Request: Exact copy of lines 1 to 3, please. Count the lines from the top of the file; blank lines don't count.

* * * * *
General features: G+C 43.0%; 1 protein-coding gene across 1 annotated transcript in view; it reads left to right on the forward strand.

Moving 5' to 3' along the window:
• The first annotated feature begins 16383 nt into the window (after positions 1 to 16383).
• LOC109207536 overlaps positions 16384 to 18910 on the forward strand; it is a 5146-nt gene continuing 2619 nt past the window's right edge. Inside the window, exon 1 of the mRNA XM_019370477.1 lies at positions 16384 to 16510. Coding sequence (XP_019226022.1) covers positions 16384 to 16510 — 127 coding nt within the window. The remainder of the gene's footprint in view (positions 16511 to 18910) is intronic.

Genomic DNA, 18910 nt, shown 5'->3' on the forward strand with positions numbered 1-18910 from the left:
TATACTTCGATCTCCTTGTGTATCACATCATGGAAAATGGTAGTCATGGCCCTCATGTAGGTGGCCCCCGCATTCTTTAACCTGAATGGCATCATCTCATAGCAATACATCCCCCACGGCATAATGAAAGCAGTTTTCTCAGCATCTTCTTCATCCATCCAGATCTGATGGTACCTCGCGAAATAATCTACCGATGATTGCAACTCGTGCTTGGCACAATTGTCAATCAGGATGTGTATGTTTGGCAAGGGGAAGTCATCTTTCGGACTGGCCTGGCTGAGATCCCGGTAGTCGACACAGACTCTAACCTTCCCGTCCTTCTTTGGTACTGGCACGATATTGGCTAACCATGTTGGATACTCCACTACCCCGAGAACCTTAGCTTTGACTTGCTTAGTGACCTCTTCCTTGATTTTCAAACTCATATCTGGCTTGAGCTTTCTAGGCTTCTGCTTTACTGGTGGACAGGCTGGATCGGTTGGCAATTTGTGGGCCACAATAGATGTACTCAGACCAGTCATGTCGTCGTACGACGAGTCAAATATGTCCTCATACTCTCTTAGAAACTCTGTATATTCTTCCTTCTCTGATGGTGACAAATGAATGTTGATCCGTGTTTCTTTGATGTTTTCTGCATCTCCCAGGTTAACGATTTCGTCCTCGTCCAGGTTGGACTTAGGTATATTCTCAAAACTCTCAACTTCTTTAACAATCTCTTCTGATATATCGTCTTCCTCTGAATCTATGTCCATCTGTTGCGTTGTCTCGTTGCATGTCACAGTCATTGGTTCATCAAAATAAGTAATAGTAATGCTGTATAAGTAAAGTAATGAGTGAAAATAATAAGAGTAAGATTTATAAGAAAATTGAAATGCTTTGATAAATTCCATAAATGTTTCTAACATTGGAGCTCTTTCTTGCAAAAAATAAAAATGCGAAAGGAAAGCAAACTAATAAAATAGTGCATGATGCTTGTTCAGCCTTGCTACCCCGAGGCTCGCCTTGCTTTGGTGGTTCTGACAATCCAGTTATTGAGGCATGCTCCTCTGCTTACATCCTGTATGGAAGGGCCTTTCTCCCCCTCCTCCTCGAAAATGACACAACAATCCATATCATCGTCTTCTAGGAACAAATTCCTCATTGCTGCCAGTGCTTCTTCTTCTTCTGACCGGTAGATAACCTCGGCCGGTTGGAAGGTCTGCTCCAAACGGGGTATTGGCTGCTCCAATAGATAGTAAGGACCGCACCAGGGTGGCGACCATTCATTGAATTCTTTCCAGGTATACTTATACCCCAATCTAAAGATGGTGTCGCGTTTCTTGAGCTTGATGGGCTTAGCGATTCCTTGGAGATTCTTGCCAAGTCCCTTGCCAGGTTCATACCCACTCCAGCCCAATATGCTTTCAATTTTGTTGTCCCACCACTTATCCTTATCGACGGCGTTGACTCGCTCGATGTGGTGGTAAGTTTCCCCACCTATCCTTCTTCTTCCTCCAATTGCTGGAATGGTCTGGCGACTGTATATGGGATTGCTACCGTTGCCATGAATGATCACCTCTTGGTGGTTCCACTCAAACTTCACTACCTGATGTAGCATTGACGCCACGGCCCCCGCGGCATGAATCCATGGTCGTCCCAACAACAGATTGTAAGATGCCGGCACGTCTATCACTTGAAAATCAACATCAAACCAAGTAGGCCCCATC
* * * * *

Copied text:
General features: G+C 43.0%; 1 protein-coding gene across 1 annotated transcript in view; it reads left to right on the forward strand.

Moving 5' to 3' along the window:
• The first annotated feature begins 16383 nt into the window (after positions 1 to 16383).